I let my son live with his dad when we got divorced – was it a mistake?

My son says he feels abandoned (iStock/PA)
10:00am, Thu 14 Jan 2021
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The problem…

“Three years ago, I divorced my husband with whom I had three children. The two younger ones – both girls – stayed with me but my eldest, a boy of (then) 15, went to live with his dad.

“My ex then moved across the country, taking my son with him. It made things tricky, especially as the divorce was messy, but I’ve managed to stay in touch with my son and he’s stayed here about four times a year since then. On each occasion, he was very quiet and rather moody, but when asked about it he said everything was fine.

“On his last visit though – for his 18th birthday – I could see he was stewing to say something and that he was clearly very upset. I tried to get him to talk but he just got angry, wouldn’t say what had upset him and walked out. Although I tried to find out from my ex-husband, he wasn’t much help either. He’s just had a baby with his new partner and they both seem too wrapped up in their own problems to talk about my boy.

“My son rang a few days later to say sorry, although he was still reluctant to talk about why he’d lost his temper. He eventually admitted that he blamed me for ‘abandoning’ him. I had no idea he felt this way and now feel so guilty about letting him stay with his father – which was what I thought he’d wanted as they were so close. What do I need to do to sort this out?”

Fiona says…

“Please try not to feel guilty about this decision; at the time it was taken, I am sure you were doing what you thought was best for your son. I wouldn’t mind betting that it was what he indicated he wanted at the time too. Although, he was probably confused too, and has had a lot to process.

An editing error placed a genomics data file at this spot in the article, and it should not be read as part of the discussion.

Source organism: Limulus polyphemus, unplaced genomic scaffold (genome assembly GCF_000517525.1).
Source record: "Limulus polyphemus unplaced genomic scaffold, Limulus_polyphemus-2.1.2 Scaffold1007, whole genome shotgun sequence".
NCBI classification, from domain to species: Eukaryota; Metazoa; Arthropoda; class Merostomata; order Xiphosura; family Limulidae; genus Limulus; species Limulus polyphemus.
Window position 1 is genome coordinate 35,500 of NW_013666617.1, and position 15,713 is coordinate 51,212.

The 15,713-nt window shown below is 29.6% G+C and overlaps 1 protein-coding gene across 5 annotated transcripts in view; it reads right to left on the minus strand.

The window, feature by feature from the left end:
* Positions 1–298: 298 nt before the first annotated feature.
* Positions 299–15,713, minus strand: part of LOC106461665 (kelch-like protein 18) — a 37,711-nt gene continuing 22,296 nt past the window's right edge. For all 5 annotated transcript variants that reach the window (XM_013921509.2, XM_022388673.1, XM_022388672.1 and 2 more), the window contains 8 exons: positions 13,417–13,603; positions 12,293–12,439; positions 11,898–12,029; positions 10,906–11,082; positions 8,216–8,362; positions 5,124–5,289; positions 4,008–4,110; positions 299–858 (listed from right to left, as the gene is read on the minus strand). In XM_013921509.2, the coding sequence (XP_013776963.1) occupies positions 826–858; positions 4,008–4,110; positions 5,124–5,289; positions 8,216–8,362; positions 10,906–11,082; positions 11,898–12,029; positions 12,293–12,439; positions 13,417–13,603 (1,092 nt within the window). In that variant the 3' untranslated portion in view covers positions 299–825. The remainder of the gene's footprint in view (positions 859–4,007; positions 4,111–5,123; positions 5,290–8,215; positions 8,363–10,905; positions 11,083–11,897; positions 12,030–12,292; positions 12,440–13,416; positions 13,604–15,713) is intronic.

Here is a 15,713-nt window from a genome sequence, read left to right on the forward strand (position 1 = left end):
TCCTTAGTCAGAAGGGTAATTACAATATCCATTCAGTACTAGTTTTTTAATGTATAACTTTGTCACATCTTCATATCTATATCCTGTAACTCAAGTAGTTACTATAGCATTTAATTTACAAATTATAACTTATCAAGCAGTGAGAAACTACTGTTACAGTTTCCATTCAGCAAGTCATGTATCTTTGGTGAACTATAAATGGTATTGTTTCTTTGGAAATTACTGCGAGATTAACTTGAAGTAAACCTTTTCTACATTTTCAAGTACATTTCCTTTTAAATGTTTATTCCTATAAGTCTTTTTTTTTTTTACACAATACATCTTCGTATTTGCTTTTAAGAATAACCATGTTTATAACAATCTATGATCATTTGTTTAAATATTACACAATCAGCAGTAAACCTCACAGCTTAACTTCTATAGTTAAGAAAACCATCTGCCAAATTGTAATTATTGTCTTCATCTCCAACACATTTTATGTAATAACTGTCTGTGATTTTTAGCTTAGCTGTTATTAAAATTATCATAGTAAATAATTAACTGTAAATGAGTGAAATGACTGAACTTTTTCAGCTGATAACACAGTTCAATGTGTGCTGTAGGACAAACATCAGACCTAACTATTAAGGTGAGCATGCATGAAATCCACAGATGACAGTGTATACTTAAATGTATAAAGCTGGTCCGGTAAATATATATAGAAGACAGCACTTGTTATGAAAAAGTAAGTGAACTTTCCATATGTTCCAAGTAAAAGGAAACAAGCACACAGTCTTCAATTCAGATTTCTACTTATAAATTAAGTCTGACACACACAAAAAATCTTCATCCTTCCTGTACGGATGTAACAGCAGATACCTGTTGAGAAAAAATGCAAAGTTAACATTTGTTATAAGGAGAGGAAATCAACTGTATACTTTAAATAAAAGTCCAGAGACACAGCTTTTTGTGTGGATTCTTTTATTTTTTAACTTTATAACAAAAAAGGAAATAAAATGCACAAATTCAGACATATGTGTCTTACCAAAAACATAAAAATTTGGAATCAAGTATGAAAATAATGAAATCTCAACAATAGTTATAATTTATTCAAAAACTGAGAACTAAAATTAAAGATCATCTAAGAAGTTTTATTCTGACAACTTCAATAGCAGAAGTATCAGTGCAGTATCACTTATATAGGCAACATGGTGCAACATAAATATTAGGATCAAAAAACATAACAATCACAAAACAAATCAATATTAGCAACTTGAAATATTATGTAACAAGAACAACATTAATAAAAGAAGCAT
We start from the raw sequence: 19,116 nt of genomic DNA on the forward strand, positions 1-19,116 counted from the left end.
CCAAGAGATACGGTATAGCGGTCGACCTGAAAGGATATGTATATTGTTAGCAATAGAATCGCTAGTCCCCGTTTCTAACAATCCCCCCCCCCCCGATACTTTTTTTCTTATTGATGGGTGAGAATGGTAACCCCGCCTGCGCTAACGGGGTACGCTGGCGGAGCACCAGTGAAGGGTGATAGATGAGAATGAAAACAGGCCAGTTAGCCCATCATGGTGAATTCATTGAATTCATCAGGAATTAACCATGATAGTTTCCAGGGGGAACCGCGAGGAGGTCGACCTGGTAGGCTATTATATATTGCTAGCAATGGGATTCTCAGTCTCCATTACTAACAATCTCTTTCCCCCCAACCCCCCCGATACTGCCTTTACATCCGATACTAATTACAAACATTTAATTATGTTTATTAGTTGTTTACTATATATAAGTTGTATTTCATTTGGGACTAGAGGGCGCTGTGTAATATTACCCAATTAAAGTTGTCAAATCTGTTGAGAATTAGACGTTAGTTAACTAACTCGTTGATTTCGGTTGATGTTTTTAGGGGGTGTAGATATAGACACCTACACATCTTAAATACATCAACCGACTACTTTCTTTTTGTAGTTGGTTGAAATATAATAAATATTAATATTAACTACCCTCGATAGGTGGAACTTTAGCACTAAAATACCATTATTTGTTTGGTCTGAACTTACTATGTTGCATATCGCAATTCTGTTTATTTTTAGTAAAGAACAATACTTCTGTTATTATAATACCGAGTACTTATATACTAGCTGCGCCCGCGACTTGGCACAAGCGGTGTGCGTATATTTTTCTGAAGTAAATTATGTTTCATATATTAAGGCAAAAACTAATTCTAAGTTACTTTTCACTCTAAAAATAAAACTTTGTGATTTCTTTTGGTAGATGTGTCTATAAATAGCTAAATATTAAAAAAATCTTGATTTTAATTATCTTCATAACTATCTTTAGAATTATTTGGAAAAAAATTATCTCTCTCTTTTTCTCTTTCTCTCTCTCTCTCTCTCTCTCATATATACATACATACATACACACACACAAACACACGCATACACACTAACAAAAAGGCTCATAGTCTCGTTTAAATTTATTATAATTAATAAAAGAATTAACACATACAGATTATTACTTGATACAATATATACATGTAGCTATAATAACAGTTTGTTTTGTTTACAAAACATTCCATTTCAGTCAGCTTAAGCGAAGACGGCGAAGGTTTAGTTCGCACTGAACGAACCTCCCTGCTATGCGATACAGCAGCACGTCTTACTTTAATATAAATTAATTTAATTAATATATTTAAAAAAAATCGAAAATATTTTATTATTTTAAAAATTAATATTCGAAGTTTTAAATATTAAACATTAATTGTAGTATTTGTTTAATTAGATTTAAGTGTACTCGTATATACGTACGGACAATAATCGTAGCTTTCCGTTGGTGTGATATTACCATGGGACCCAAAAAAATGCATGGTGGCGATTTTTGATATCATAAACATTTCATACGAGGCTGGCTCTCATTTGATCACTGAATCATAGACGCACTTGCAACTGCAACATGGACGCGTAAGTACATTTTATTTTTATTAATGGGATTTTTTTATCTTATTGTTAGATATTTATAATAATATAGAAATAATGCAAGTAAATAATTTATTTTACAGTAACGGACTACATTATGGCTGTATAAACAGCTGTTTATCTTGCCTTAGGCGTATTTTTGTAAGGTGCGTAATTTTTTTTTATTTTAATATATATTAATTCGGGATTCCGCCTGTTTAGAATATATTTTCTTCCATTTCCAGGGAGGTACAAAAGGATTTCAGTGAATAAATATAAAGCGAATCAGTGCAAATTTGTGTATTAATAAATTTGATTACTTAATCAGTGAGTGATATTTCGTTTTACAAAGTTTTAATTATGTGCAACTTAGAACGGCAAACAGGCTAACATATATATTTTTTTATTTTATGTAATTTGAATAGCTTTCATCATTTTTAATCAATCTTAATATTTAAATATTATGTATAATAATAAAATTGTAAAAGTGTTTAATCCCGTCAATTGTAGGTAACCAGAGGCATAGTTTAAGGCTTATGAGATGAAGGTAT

“I suspect part of the current problem lies with the possibility that he has had too little contact with you since then. The pandemic has almost certainly made this worse, but four times a year really isn’t very much – could he spend more time with you? Presumably, as he’s 18, he’s now finished school, so could he move back to live with you for a while? Might he even want to move back permanently?

“The fact there is a new baby he has to ‘share’ his father with will probably also be having an impact on him and making him feel unsettled.

TODO: define component type factbox

“You don’t say whether you’re still living in the same house you shared with him and his father, but if you are, could that have something to do with it? What has happened to his bedroom – have you repurposed it for something else? Have you moved with your girls to a new place where he doesn’t have his own specific bedroom?

“He needs reassurance that he is loved, and time with you and his sisters to talk about what happened. But do please be prepared to listen to everything he wants to say, without pressure or judgement or making it about you and his father.

“He is an adult now, so custody and access issues are no longer relevant – he can make his own decisions about where he wants to live. It might be difficult for you to talk with his father, but if you could have a chat it might help, as he seems unaware of the fact your son has a problem.

“Your ex may see this as you trying to blame him so you will have to tread carefully, but if you can make him aware so that he talks to his son more, it might help. This divorce seems to have been very painful for all concerned, particularly your son, and whilst that can’t be undone, that’s no reason not to start the healing process now.”

If you have a problem you need help with, email Fiona by writing to [email protected] for advice. All letters are treated in complete confidence and, to protect this privacy, Fiona is unable to pass on your messages to other readers. Fiona regrets that she cannot enter into personal correspondence.

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